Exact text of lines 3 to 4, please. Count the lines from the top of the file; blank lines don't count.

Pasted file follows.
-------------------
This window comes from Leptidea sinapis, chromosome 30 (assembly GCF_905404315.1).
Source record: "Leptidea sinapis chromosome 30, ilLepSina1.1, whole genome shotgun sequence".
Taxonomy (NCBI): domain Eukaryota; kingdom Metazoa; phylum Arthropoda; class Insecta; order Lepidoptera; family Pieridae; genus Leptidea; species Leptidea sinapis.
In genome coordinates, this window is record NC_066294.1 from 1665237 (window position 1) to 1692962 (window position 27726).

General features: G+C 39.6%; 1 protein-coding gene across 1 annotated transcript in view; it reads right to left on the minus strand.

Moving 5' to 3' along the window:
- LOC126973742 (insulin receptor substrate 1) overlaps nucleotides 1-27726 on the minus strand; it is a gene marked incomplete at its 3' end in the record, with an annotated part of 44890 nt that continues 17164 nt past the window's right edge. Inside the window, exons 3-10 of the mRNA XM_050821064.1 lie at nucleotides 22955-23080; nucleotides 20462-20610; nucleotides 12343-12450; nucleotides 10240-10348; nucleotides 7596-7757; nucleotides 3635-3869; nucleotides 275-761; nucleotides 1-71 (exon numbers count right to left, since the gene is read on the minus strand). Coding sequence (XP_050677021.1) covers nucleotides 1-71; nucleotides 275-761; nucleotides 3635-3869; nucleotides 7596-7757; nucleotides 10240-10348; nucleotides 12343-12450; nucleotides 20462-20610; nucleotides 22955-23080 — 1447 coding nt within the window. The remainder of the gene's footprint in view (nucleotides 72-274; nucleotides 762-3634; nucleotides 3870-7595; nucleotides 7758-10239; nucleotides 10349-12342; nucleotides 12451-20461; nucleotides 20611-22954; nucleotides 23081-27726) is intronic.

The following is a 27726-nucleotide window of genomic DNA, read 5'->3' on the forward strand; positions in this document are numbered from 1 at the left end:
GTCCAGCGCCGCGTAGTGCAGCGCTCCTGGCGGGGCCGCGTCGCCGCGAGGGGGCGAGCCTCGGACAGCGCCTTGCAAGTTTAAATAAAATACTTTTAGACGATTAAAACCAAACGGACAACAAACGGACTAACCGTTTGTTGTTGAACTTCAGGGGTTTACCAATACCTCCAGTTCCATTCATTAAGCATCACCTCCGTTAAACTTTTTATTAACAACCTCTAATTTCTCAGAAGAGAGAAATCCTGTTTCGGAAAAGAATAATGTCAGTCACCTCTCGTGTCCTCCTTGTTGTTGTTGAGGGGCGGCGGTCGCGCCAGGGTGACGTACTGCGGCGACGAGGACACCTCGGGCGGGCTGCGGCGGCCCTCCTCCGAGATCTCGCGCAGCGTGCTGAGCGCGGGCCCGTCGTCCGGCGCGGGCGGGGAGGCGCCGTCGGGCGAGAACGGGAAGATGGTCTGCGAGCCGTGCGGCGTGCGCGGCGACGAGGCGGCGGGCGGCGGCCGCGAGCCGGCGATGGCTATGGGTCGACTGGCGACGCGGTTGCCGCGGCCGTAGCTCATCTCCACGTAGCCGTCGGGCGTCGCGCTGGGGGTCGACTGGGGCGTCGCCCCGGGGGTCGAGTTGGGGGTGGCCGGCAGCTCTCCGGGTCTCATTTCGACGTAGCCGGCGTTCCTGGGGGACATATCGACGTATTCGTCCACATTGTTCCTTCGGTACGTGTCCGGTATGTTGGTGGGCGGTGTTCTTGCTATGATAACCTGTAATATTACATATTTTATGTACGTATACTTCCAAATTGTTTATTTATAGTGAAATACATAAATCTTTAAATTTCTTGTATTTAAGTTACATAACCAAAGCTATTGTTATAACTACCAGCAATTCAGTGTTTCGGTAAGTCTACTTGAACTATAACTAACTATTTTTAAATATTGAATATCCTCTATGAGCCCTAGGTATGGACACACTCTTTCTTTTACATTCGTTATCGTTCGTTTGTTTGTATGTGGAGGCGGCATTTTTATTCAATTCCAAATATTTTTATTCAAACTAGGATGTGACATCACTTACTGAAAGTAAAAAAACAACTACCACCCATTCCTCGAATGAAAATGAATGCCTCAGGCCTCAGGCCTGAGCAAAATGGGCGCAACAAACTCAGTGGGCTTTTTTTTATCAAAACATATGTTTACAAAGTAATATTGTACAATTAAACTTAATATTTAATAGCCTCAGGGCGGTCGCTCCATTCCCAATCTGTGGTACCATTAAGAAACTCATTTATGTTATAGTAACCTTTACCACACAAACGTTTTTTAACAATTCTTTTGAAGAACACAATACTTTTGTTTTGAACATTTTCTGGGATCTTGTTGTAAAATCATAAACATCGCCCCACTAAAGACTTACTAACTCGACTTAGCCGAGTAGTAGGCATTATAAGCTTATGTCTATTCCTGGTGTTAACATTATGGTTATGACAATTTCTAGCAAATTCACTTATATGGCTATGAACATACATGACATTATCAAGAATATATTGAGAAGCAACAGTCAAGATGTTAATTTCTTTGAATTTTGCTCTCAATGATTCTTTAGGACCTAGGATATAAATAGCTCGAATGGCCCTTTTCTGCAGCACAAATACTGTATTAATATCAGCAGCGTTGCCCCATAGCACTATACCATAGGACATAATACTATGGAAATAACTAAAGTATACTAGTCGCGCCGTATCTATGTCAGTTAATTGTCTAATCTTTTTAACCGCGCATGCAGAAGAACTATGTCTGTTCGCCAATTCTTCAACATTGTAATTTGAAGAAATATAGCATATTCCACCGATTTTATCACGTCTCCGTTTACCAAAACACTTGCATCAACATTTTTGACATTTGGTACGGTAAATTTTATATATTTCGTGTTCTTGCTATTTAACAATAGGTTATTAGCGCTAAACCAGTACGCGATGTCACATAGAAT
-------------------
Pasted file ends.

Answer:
Taxonomy (NCBI): domain Eukaryota; kingdom Metazoa; phylum Arthropoda; class Insecta; order Lepidoptera; family Pieridae; genus Leptidea; species Leptidea sinapis.
In genome coordinates, this window is record NC_066294.1 from 1665237 (window position 1) to 1692962 (window position 27726).